International and multidisciplinary call for papers (in English or French): Psychosocial issues related to work. Mental health and experiences of work, unemployment and precariousness For the October-December 2022 issue of La Revue française des affaires sociales (RFAS)

Here is our international and multidisciplinary call for papers (in English or French) on “Psychosocial issues related to work.  Mental health and experiences of work, unemployment and precariousness ” For the October-December 2022 issue of La Revue française des affaires sociales (RFAS).

The deadline for submission is Thursday, 14 April 2022.

Editors are Diane Desprat (CNSA), Marielle Poussou-Plesse (LIR3S, UMR CNRS uB 7366) and Valérie Ulrich (MiRe, DREES).

This call for papers is addressed to researchers in sociology, economics, management, political science, philosophy, law, demography and anthropology, as well as contributors from occupational health and healthcare and medico-social fields.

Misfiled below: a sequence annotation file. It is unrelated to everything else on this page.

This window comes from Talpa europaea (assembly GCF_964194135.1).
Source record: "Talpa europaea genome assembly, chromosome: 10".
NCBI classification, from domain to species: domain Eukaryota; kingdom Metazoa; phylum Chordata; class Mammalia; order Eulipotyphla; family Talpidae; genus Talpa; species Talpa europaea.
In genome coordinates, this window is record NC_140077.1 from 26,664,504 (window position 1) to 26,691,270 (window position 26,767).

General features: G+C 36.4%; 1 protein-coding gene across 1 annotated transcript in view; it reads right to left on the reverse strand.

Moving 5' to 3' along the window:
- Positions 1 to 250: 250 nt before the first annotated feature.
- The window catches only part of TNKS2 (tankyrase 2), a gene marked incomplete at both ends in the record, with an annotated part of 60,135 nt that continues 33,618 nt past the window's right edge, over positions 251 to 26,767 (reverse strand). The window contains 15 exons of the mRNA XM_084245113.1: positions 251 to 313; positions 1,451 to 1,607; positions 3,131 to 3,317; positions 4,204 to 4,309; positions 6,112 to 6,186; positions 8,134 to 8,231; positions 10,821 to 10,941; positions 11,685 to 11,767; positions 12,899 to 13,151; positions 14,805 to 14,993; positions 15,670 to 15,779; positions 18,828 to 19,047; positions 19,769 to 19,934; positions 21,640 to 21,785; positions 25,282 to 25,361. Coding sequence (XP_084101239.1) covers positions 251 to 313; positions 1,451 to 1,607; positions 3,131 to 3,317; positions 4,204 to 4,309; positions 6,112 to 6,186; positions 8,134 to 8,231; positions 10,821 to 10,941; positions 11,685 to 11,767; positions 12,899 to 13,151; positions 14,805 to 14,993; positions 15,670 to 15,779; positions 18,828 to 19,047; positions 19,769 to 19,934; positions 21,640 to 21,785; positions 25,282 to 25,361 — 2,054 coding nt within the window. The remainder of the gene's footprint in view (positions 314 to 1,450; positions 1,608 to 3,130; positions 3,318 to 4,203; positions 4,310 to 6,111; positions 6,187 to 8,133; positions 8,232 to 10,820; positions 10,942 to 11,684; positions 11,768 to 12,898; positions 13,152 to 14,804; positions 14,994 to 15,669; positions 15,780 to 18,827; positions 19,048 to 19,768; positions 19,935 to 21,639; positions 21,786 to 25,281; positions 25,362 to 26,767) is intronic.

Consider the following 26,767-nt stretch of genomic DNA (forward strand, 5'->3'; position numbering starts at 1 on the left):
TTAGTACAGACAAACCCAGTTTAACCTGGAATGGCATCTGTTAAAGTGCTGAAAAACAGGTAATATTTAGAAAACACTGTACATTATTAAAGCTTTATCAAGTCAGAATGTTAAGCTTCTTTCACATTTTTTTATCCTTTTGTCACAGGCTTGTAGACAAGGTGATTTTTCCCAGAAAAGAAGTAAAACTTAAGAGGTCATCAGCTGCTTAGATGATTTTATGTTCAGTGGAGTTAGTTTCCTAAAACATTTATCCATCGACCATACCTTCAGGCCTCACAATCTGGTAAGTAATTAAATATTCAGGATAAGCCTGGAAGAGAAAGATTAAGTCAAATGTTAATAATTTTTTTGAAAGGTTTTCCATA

The three axes of this call for papers are therefore as follows:

– The mediations of contemporary work organisations

– Margins of workplaces – interferences between Occupational health and Mental health fields

– Prevention, recognition and compensation: conditions, actors and categories.

The journal’s directions and standards for articles are also on line. Each article can include 45,000 characters, spaces included.

Background: Beyond the “novelty” of PSRs